A MAJOR challenge that change faces is the attitude of Nigerians who believe the only government in Nigeria is the federal government. We have at least 812 governments in Nigeria – the Federal Government, 36 States, the Federal Capital Territory, and 774 local government councils. In Nigeria, we have governments, not just the one in Abuja.
If we add the agencies, ministries, and parastatals that these governments control, the numbers increase, since some of the agencies are their own governments, barely allowing their operations to undergo scrutiny of the legislature.
When we speak of change, the enormity of the task is most times under-stated. The Federal Government alone has more than 800 parastatals, some of which are illegal, there are no laws establishing them, yet they get annual budgets. Since many of the parastatals are unknown, Nigerians do not know what they do, and how they do them.
Away from the Federal Government, where the attention is concentrated, each State has replications of the ministries and agencies of the Federal Government. Many of them have the same defects as their counterparts at the centre. Some of them are even worse, but like Abuja, we chose where to pay attention, and things that we ignore forever.
Then there are the local government councils. They are the first tier of government, the nearest to the people, and the foundation of the other two tiers. They are non-existent in many States with the attendant challenges they have created for the welfare of Nigerians.
Section 7 (1) of the Constitution emphasises the importance of the local government councils, “The system of local government by democratically elected local government councils is under this Constitution guaranteed; and accordingly, the Government of every State shall, subject to section 8 of this Constitution, ensure their existence under a Law, which provides for the establishment, structure, composition, finance and functions of such councils”.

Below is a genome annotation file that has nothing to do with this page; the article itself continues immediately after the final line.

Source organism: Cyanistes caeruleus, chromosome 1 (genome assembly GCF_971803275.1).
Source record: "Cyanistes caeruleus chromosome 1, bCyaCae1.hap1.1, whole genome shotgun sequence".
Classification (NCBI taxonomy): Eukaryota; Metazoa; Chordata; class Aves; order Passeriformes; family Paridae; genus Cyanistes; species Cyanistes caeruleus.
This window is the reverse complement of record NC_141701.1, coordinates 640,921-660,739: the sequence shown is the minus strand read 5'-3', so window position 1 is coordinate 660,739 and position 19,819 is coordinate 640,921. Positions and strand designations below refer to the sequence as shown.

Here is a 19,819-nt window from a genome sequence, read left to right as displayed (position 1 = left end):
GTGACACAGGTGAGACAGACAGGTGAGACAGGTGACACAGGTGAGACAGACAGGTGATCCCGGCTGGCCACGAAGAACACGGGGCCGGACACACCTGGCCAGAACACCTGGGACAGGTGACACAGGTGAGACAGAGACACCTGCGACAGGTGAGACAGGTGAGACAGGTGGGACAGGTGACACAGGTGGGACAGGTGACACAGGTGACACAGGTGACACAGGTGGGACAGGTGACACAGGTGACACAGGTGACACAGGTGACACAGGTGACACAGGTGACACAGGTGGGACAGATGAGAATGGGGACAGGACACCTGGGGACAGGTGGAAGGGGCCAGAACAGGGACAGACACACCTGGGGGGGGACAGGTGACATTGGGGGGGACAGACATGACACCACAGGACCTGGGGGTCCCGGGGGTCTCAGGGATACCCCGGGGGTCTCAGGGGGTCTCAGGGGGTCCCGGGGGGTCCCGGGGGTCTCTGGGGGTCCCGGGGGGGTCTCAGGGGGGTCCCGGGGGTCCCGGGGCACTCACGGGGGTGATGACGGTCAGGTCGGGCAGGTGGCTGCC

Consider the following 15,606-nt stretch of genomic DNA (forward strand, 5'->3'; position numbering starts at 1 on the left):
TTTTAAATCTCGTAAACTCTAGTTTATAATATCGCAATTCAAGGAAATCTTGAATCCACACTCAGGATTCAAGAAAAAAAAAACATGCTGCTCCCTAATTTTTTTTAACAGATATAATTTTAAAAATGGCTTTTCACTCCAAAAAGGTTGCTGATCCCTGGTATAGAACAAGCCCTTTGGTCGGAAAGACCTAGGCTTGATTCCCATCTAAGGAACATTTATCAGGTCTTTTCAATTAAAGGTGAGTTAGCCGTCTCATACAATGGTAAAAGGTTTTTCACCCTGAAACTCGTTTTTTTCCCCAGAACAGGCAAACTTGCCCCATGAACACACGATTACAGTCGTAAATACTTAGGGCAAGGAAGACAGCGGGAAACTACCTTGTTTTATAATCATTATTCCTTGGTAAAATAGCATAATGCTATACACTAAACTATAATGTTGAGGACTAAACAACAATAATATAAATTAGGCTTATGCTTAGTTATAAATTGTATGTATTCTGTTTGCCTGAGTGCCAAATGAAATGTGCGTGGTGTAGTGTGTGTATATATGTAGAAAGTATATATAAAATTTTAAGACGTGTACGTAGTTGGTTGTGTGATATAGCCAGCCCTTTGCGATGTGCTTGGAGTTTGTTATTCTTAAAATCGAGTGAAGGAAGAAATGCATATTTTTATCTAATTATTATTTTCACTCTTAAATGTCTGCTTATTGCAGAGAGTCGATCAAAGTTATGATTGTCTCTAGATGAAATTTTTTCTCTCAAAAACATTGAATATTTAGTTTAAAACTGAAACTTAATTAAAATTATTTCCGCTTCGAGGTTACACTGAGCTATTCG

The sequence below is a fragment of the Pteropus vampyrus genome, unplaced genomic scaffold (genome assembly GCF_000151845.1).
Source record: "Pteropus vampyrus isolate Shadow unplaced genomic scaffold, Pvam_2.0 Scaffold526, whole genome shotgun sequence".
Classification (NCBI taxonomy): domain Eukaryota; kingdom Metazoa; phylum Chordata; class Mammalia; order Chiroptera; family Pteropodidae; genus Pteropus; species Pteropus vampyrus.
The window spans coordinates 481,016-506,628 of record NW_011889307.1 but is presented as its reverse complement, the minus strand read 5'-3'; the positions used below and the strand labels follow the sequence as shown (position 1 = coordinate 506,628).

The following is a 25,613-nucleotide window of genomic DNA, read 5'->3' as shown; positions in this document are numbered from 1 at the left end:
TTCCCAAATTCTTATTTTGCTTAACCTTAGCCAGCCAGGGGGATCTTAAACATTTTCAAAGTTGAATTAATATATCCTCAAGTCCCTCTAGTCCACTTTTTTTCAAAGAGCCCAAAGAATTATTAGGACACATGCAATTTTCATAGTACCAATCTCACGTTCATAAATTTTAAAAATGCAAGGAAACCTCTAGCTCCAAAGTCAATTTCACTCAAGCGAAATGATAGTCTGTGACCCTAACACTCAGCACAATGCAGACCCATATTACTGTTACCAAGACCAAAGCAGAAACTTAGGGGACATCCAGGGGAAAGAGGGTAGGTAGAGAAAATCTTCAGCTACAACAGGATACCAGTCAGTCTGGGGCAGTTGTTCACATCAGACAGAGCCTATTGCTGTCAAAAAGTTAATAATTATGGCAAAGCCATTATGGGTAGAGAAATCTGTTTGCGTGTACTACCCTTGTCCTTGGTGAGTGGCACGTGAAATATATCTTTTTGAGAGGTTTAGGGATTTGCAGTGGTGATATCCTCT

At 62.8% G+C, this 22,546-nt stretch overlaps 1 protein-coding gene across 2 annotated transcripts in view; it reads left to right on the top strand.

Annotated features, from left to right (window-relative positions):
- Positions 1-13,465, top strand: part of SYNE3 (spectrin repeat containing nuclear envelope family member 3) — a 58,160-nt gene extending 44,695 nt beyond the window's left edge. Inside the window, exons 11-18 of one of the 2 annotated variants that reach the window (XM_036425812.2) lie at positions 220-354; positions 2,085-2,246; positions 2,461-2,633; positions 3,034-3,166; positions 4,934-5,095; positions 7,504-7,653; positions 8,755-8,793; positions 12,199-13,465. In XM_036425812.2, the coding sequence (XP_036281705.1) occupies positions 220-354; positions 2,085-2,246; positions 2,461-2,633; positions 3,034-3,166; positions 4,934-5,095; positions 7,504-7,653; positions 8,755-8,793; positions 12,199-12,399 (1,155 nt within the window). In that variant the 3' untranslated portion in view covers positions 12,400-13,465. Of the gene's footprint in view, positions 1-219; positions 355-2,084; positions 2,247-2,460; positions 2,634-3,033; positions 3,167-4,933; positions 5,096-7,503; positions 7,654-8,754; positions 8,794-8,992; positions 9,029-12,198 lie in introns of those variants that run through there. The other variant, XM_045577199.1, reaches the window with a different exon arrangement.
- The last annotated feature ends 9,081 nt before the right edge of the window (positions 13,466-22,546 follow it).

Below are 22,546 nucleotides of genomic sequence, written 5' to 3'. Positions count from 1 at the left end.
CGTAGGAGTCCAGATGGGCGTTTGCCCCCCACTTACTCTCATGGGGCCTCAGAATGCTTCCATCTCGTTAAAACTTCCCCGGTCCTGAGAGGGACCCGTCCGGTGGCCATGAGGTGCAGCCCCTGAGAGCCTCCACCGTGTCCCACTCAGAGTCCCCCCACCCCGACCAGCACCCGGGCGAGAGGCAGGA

The abuses in local government councils constitute some of the highest incidents of lawlessness in Nigeria. The National Assembly has shown no interest in the violation that non-adherence to Section 7 entails. Since 1999, local governments have existed at the whim of governors who manage the funds allocated to local government councils. Change should run from the local government, through the States to the Federal Government. Do Nigerians think of all arms of governments when they speak of change? Change cannot be complete if we exclude the States and local government councils. Change cannot affect other tiers of governments if we keep excluding them from attention appropriate to their duties to Nigerians.
Unless we think of an inclusive change – and focus less on Abuja – we would have rejected change